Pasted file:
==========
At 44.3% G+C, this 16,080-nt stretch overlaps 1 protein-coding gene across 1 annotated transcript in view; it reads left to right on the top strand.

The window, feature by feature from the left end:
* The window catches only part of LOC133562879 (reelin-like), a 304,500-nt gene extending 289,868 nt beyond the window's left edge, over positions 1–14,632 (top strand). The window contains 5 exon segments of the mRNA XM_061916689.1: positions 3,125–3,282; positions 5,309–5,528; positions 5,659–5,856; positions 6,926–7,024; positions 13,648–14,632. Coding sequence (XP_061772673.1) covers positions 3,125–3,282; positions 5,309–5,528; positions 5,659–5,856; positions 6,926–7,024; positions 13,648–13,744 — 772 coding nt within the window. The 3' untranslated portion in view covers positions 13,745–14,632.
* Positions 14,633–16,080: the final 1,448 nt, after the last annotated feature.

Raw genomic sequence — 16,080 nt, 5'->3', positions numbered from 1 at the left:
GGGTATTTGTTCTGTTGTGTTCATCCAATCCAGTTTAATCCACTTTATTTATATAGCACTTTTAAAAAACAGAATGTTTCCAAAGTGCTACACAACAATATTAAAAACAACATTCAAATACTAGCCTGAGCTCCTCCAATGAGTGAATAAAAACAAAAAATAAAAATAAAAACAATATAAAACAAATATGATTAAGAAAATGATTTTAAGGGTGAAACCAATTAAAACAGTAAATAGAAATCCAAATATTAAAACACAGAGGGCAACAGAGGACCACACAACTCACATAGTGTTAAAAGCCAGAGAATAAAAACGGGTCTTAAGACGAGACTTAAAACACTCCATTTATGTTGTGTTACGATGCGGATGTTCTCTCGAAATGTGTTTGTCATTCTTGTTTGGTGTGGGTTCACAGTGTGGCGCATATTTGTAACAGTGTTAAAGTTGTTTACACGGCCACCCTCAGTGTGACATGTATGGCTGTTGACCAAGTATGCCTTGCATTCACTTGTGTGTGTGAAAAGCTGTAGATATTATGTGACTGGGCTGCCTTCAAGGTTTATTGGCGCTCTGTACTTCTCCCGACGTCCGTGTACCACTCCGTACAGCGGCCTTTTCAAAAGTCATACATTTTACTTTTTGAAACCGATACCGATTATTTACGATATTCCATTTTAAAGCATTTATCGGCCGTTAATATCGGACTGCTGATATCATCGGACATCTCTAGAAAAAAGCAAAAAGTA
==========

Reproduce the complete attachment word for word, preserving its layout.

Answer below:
At 44.3% G+C, this 16,080-nt stretch overlaps 1 protein-coding gene across 1 annotated transcript in view; it reads left to right on the top strand.

The window, feature by feature from the left end:
* The window catches only part of LOC133562879 (reelin-like), a 304,500-nt gene extending 289,868 nt beyond the window's left edge, over positions 1–14,632 (top strand). The window contains 5 exon segments of the mRNA XM_061916689.1: positions 3,125–3,282; positions 5,309–5,528; positions 5,659–5,856; positions 6,926–7,024; positions 13,648–14,632. Coding sequence (XP_061772673.1) covers positions 3,125–3,282; positions 5,309–5,528; positions 5,659–5,856; positions 6,926–7,024; positions 13,648–13,744 — 772 coding nt within the window. The 3' untranslated portion in view covers positions 13,745–14,632.
* Positions 14,633–16,080: the final 1,448 nt, after the last annotated feature.

Raw genomic sequence — 16,080 nt, 5'->3', positions numbered from 1 at the left:
GGGTATTTGTTCTGTTGTGTTCATCCAATCCAGTTTAATCCACTTTATTTATATAGCACTTTTAAAAAACAGAATGTTTCCAAAGTGCTACACAACAATATTAAAAACAACATTCAAATACTAGCCTGAGCTCCTCCAATGAGTGAATAAAAACAAAAAATAAAAATAAAAACAATATAAAACAAATATGATTAAGAAAATGATTTTAAGGGTGAAACCAATTAAAACAGTAAATAGAAATCCAAATATTAAAACACAGAGGGCAACAGAGGACCACACAACTCACATAGTGTTAAAAGCCAGAGAATAAAAACGGGTCTTAAGACGAGACTTAAAACACTCCATTTATGTTGTGTTACGATGCGGATGTTCTCTCGAAATGTGTTTGTCATTCTTGTTTGGTGTGGGTTCACAGTGTGGCGCATATTTGTAACAGTGTTAAAGTTGTTTACACGGCCACCCTCAGTGTGACATGTATGGCTGTTGACCAAGTATGCCTTGCATTCACTTGTGTGTGTGAAAAGCTGTAGATATTATGTGACTGGGCTGCCTTCAAGGTTTATTGGCGCTCTGTACTTCTCCCGACGTCCGTGTACCACTCCGTACAGCGGCCTTTTCAAAAGTCATACATTTTACTTTTTGAAACCGATACCGATTATTTACGATATTCCATTTTAAAGCATTTATCGGCCGTTAATATCGGACTGCTGATATCATCGGACATCTCTAGAAAAAAGCAAAAAGTA